If block grants are passed into legislation, the local control will be given back to the states – but that is 50 different states, and 50 different ‘kings’ or ‘chiefs’. The regulations, rules and requirements would be different for each state, which would be incredibly difficult to keep up with for vendors. Some of your favorite vendors might even pull out of the K-12 market due to the complications that the diverse nutritional standards for all 50 states would present.

Issue #2: Compromised Nutritional Quality of Meals

If school nutrition programs are faced with huge budget cuts and are simply trying to make ends meet, they may be forced to choose the cheapest options to feed their students. And, as we all know, the cheapest options are usually the unhealthiest. Think about the foods that college students eat when they’re “broke” – boxed mac ‘n’ cheese, the McDonald’s dollar menu, and ramen noodles. Not the best choices, but it keeps them alive. With block grants in place, rather than being regarded as nutrition hubs, child nutrition programs would operate more like soup kitchens.

Issue #3: (Lack of) Emergency Relief

Texas, Florida and Puerto Rico were devastated by the impact of hurricanes in 2017. And think about all the schools that had to close, but were open solely as feeding sites during the rampant wildfires in California. After Hurricane Matthew decimated North Carolina in 2007, 40,000 students became eligible for free or reduced price meals, and many schools opened as emergency feeding sites. With block grants in place, funding would be reduced to all child nutrition programs, and their number one goal would be to feed their students. But without additional funds to assist in emergency relief efforts, schools would not be able to help feed the hungry (or the displaced) in their communities.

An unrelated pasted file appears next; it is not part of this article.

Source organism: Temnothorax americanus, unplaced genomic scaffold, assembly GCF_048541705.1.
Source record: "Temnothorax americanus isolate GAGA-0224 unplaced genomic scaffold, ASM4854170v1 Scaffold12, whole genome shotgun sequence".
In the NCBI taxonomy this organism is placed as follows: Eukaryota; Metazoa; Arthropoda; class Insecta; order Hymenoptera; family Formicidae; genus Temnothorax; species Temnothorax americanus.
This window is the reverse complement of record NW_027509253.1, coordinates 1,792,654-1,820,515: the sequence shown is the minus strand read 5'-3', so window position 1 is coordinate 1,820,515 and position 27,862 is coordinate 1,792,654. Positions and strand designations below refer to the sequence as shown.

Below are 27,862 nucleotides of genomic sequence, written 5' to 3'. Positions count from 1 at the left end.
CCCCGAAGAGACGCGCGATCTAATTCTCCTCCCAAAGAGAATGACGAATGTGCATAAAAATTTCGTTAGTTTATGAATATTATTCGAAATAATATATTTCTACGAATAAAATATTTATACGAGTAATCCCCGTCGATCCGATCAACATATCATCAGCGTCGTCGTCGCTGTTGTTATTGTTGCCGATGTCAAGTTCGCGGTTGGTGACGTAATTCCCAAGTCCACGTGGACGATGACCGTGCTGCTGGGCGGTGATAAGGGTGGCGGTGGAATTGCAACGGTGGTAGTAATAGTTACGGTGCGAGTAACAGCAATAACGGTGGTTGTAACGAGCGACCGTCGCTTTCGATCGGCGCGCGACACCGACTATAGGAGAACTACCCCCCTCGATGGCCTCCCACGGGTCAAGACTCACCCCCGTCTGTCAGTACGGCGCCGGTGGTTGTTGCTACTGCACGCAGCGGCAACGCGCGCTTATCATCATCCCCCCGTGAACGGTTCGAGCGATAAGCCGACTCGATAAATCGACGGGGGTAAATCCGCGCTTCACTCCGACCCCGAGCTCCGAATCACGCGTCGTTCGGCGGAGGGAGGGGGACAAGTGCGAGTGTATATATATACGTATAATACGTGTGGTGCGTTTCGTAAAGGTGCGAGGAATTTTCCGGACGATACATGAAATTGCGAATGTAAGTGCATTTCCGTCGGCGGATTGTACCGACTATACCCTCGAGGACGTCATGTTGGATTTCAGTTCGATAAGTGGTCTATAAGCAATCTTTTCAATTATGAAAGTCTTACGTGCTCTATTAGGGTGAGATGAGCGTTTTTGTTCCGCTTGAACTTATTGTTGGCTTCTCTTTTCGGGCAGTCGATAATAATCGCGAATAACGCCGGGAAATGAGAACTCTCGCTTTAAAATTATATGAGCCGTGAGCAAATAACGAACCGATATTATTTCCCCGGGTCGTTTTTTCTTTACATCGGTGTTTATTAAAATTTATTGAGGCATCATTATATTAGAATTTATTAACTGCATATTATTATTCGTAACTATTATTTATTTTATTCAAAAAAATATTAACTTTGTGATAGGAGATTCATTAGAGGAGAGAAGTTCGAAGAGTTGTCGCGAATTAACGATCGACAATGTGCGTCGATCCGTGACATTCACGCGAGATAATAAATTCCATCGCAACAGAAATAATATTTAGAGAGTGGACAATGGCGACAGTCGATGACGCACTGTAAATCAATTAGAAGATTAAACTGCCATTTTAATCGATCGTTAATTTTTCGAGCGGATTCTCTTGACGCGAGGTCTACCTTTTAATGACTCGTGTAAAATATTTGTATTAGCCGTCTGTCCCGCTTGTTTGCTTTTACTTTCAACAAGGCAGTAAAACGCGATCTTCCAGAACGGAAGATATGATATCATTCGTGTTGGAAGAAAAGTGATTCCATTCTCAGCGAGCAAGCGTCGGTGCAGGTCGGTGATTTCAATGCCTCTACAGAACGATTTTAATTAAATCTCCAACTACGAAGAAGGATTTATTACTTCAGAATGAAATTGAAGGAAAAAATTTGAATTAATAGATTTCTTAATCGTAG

How can I #StopTheBlock?

There are several ways you as a child nutrition professional can get involved with standing up to the entities who want to cut necessary funding our programs.

  1. Visit org/TakeAction to send an Action Alert to your member of Congress.
  2. Set up a call with your member of Congress, or even plan to invite him or her to have lunch at your district so you can discuss how block grants would negatively affect the future of child nutrition. Check out this guide for setting up a site visit.
  3. Read the 2018 SNA Position Paper to understand how our association plans to take action to stop the block in 2018.
  4. Attend the LAC webinar on Feb 1 to learn more about any updates or other actions you can take.
  5. Attend the 2018 Legislative Action Conference and “charge the hill” to get your messages across to your state’s Congressional delegation.

Share your thoughts!

In what way would block grants affect your child nutrition program the most? How are you getting involved to stop the block? Share your thoughts in the comments section below!

About the Author:

I'm Cheyenne Meyer, and I am a Content Specialist at PrimeroEdge. I believe that all students deserve high quality school nutrition in order to maximize their learning potential. I am passionate about finding new ways to inform school nutrition professionals about the tools and practices necessary to help their programs achieve excellence.